Long, long ago (the 1980s) I was a university student in the days before voluntary student unionism. Everyone paid a student union fee, and a lot of student services were paid for in this way, that no longer exist on university campuses in Australia. On my campus there was a craft studio. It was a thing of wonder to me that there was a space with a part time staff member where you could go and make stuff for free or for cheap. The woman who ran it would teach you things at a basic level and let you go. As a young activist, I learned how to do basic screenprinting, and in the days before photocopying and laser printing were freely available and good to look at, this is the way we created posters for events or occasionally, t shirts.
There is nothing fancy about my skills and lack of practice has not improved them, I’m sure. But to my surprise sometimes at Extinction Rebellion crafternoon I’ve been the one teaching screen printing, because others don’t know how, at all. The embrace of imperfection in Extinction Rebellion is a good fit for my lived imperfection. Before we went to lockdown, I had borrowed one of the very much preloved and probably 1980s era silk screens that had been donated to us and a friend’s squeegee. I had op shopped up sheets in good colours (and some that are less good)… and now I’ve also had time for digging around for stencil artwork and creating some of my own. I made this screen with stuff from an art shop (that was not available in the 1980s!!)
Plus the traditional one, cut in this case from a roll of second hand wallpaper from the Adelaide Remakery.
Between them, my first effort resulted in a lot of patches and my second, in patches and some bag blanks…
And some of them turned out quite well, especially considering the less than perfect combination of a very much used screen and my basic skills.
I received a copy of Make and Mend by Jessica Marquez for Christmas, and I just can’t resist a bag, apparently. I loved the idea of a feature embroidered pocket, and did I ever have jeans in need of transformation. Some from op shops and some from friends who have heard I can make something from their dead clothing.
I found a nice sized tin for the needed supplies and well before we hit this current period of staying home, I was stitching my way through train trips and visits and such like.
I liked the first one so much it grew into a series (those who have followed this blog for a while will recognise this phenomenon). Eventually I batched out the straps and the bags and the linings, several of which were made with last summer’s indigo experiments.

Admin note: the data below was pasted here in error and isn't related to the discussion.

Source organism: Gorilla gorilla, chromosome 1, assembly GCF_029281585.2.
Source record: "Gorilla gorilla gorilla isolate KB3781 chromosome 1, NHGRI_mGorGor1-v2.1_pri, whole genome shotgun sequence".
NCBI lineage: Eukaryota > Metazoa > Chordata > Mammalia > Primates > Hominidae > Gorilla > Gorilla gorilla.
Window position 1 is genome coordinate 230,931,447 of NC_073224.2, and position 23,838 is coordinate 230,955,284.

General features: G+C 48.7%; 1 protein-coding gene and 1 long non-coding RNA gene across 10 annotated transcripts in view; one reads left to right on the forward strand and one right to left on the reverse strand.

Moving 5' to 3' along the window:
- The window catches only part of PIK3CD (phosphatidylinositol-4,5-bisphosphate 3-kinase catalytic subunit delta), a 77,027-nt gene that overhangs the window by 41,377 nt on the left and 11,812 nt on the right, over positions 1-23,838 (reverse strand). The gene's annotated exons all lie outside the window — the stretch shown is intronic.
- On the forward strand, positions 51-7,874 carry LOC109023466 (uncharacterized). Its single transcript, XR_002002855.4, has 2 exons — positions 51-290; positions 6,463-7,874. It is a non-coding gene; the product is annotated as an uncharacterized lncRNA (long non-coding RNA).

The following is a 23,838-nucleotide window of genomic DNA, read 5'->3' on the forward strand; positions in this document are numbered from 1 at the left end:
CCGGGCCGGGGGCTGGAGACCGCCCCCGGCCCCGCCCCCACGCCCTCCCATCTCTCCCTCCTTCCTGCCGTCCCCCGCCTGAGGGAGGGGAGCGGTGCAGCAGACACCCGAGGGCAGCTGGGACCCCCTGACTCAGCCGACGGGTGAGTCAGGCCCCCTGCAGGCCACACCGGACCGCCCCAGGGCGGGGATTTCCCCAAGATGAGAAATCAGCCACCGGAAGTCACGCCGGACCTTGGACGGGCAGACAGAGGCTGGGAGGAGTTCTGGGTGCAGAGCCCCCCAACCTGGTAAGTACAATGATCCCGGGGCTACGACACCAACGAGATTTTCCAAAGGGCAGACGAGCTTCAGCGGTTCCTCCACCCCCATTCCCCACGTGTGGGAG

Eventually I had a series of bags. My father actually commented that one of these was quite elegant. Coming from him, an astonishing compliment!
And the view from the back. A project so thoroughly satisfying that as I write this post I have started stitching some more pockets!!
I see a lot of pictures of mending on instagram and some of them are so pretty. My gardening jeans are not like that. I may have mentioned it! And they are not getting prettier. But I was a bit shocked when I happened to look inside one sunny day and realised how much of them has become translucent!
The much mended area above isn’t looking great, and the cuffs are sad too.
For the curious, here is how those hand stitched mends are faring on the inside.
Mmm. Well, I’ve decided that given how much time I’ve been spending in the garden lately, I need two pairs of gardening jeans, and there are lots of choices at the bottom end of my wardrobe. This pair have gone from one torn knee to two.
So here is the second knee mend on the other pair–the hole, the patch pinned in place–and the patch finished and pulled a little too tightly (at the bottom of the picture, in case you can’t tell). I loved the look of the larger stitches but they were a bit vulnerable. And all my gardening wear has had a lot of use since we have been spending so much more time at home!
Some time back, I dyed the last of my Tonne of Wool Tasmanian cormo handspun yarn. It is soooo soft I decided to make for the grandbub with it.
And with little knits, there just isn’t a long story to tell! This person now has an 11 cm long foot, bless her. These are the Baby-Hausschuhe from Ines Sttrickt (available for free, and in several languages).
I have now received a video of the grandbub rolling around on the floor with these on her little feet. And I get calls with narration sometimes, like “now she is throwing them in the air”… “now she is banging them together” and “sometimes they stay on for hours!”
In one of the patches I garden, there has been flooding in one part and drought in another for an extended time. I noticed it quite some time ago. I couldn’t figure out why, and chose plantings accordingly (as both flood and drought had caused the original plantings to die off).